As a sixth grader I stood in front of the 12th stop in the cycle of the Stations of the Cross. It was a time to reflect and commemorate the death and life of Christ standing at each station. As a sixth grader I was already experiencing the joys and sorrows, the anguish and grief of life: abandonment, abuse, hunger and thirst. I felt compelled to stop and look at Jesus hanging on the cross: nails in hands and feet and crown of thorns.
God so loved the world that God sent God’s only Son. I thought, “God, if this is true, if you are real and are who they say you are, and if you possess such love, then I want to know it. God I want to know that I am included in that love.” And as I prayed I felt a strong inward response saying, “I am real and you will know me. I love you and you will tell others about me.”
Crowds followed: the despised ones, those kicked around by the nations, laborers enslaved because of the demands of the ruling class. Looking around in the world today, the crowds could be made up of those who are marginalized, oppressed, hated, homeless, victims of genocide, victims of racism and classism, a woman who might soon be beaten to death in her home, the hungry, the poor, the grieving families who’ve suffered loss of loved ones in the name of country, in the name of self-preservation; those in the wilderness between Mexico and the United States; those standing their ground; those on the ground; the politically correct, the high, middle and low on the economic ladder. Can it be said that all want to see Jesus?
But Jesus said, “Time’s up.” The time had come for the Son of Man to be glorified. Listen carefully: Unless a grain of wheat is buried in the ground, dead to the world, it is never any more than a grain of wheat. But if it is buried, it sprouts and reproduces itself many times over. The continuous, unlimited power to draw us through this present world and on into eternity comes from Jesus laying down his life for us. No one could take it from him.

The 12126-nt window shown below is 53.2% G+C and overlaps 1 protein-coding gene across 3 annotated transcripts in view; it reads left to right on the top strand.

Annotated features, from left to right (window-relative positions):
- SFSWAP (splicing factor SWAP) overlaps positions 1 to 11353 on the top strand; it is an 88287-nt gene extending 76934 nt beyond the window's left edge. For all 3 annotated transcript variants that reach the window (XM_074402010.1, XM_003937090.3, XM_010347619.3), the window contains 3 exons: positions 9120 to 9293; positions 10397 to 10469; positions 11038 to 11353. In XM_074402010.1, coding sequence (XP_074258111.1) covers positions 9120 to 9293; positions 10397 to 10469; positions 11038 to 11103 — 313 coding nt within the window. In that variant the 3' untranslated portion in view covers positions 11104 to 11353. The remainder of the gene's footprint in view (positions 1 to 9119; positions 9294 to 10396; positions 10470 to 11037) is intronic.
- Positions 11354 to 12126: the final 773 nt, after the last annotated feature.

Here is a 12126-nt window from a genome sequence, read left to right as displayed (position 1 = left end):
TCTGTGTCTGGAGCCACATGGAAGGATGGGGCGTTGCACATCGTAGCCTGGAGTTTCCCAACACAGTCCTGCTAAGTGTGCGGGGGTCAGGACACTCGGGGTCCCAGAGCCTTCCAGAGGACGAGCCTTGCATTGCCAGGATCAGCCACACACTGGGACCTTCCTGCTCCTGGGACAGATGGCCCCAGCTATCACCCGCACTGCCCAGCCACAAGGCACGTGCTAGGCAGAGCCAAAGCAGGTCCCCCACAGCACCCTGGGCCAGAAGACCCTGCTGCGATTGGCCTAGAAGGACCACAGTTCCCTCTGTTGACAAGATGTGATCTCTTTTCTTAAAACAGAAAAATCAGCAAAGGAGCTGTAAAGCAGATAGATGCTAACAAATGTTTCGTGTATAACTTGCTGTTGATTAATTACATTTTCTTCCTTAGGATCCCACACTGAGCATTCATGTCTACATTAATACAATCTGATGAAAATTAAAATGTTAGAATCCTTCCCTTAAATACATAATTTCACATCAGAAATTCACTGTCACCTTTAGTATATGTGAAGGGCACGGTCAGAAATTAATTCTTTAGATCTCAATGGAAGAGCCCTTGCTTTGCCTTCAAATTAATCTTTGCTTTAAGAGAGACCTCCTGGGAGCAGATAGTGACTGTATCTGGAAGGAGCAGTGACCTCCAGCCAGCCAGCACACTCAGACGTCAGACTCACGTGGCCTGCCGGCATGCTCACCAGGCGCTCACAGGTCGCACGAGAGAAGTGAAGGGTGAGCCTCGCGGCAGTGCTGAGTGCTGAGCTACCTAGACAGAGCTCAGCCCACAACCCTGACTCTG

In spite of the conditions of the world and the crowds’ context, the death of Jesus, the true light which enlightens everyone, has come into the world. The ones who believe need not walk in the power of the world, living in darkness. The light shines in the darkness and the darkness does not overtake it. In the death of Christ the believing ones can have communion and fellowship with God in Christ and be children of light for themselves and for the world.
In the language of liberation theology: the inexplicable, reprehensible, oppressive spirit of racism, classism and gender inequality is no longer empowered to determine voice, identity or station of persons. God has rescued us from the power of darkness and transferred us into the kingdom of his beloved Son, in whom we have redemption, the forgiveness of sins. Living according to the world’s expectations, the world’s vision and the world’s way of doing things destroys life. We are called to be countercultural. Loving the world as God loves the world, in Christ reconciling the world in love, is a reckless counterculture love. It is eternal.
Christ, lifted and crucified will never stop drawing us in because God in Christ has reconciled all to God’s self. It is finished. It is complete. Walking in darkness means our vision is restricted to that darkness. We serve God in Christ when we follow after Jesus in love. God chose what is foolish in the world to shame the wise; God chose what is weak in the world to shame the strong.
There will be many occasions where conditions in the world trouble the soul but the believing ones continue to walk in the light of liberty and freedom. In the world there is the darkness of isolation, abandonment, marginalization and compartmentalization, mistreatment and misunderstanding, and yet none of these conditions inhibit the love of God in Christ or relationship with God in Christ. Because of the death and resurrection of Christ there is freedom to love one another just as God in Christ has loved us.